Monday, May 27, 2019
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Day 3 IOM Nationals

As we head to the final day of the 2019 IOM Australian Championship we have an exciting battle brewing to determine who will lift the trophy at the end of the final day.

It was probably to be expected, the battle between Paul Jones and Sean Wallis and the final day is going to be a cracker!

Sean Wallis has retained his overnight lead from day two and will start the final day with a 6.3 point lead. In this fleet it's nothing, a strong performance by Jones on day three has seen him making his move toward a back to back championship while Wallis is doing all he can to defend his lead. In addition, South Australian Scott Mitchell is lingering in the background just 10 points behind Jones.

Left to Right: Anne Walker, Marylin Russell and Jayne Fleming, part of the scoring team ready for another finish. 


While the differences between the top skippers can seem significant, these can be closed down in a single race and leaves any of the top three in with a chance to claim victory.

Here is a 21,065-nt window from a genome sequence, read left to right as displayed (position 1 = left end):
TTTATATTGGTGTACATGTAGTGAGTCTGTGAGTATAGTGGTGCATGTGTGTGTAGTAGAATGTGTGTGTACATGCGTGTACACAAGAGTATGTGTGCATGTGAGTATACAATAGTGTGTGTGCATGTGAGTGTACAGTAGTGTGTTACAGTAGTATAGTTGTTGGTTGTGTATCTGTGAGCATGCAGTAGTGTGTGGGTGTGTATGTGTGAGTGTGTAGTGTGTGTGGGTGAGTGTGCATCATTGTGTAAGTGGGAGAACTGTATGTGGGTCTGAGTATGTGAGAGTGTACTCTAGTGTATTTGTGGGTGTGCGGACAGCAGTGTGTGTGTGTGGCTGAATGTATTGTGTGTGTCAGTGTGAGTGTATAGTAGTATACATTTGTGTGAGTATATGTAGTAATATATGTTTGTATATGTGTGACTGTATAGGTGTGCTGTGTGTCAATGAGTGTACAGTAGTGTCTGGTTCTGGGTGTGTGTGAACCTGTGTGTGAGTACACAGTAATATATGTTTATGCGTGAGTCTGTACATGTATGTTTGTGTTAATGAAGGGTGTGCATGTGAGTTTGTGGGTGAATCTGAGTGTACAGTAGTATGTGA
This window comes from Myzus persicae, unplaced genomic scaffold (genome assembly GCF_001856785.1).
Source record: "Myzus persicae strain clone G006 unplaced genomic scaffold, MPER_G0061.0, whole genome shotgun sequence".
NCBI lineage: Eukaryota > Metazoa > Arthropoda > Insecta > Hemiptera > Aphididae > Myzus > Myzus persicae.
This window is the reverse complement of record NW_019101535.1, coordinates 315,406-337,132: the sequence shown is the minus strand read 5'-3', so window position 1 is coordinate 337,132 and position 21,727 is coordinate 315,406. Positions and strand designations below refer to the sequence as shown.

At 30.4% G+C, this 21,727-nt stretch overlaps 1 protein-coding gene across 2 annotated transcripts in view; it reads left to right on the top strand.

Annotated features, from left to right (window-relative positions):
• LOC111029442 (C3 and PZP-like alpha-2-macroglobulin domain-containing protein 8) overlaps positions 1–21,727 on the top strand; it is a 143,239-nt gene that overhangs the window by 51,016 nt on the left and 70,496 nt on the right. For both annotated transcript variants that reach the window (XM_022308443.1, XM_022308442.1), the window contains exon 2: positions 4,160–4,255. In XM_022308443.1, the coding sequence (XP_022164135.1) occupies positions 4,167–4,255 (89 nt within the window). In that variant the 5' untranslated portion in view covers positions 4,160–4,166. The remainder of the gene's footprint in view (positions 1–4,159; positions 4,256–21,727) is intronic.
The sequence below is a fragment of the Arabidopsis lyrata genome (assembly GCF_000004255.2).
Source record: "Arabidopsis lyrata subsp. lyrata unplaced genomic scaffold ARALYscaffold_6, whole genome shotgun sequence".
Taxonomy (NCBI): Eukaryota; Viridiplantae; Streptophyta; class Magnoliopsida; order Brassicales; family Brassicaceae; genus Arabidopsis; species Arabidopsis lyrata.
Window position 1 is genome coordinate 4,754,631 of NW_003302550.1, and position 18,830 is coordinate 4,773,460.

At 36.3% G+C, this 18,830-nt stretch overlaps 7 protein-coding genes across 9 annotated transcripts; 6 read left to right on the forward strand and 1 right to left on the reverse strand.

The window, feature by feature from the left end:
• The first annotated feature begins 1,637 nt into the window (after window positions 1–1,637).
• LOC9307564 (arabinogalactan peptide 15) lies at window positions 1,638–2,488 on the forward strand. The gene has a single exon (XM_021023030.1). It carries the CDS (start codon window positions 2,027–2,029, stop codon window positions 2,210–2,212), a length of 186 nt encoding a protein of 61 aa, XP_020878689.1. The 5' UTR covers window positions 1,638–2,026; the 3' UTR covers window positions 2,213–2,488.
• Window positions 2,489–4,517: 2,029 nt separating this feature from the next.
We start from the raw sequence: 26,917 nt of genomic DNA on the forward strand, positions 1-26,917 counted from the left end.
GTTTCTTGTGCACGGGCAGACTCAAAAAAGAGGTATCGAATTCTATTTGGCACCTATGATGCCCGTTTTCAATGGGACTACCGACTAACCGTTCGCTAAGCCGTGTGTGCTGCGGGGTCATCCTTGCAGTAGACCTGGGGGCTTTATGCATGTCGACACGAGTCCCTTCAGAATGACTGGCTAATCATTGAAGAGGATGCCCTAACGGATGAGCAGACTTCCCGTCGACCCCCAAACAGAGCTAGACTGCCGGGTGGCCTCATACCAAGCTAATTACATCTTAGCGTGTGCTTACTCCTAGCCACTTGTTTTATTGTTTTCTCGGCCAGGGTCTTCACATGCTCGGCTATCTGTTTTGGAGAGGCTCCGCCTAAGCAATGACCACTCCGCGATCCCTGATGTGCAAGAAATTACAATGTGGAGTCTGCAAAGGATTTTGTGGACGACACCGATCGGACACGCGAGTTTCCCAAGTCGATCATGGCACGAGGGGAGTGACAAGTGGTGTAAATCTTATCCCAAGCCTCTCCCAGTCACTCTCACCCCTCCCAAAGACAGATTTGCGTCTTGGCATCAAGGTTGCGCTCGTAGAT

Today's conditions saw the fleet sailing with B rigs to a top mark directly of shore and made it challenging for all skippers with the mark roundings extremely difficult resulting in numerous collisions and a record number of protests.

American, George Pedrick struggled through the day with trips to B & C fleet which has put pay to his aspirations of an AUS title win but he remains well in the top ten and will endeavour to make a move on the final day to improve his position.



Race winners for the day included WA's Robert Mews, Queenslander Grant Cooper from Gladstone, Tasmanian Mike Hickman and Paul Jones.

It is expected that conditions for tomorrow will be slightly lighter which will be ideal for the final showdown.

 


 

Day 2 Aussie's Back on Top of AUS IOM Championship

It took until late on day two before an Aussie finally overtook our American guests to top the leader board of the IOM Australian Championship with a new leader, WA's Roger Paul picking up after race eight before Sean Wallis took over after a win in race 9.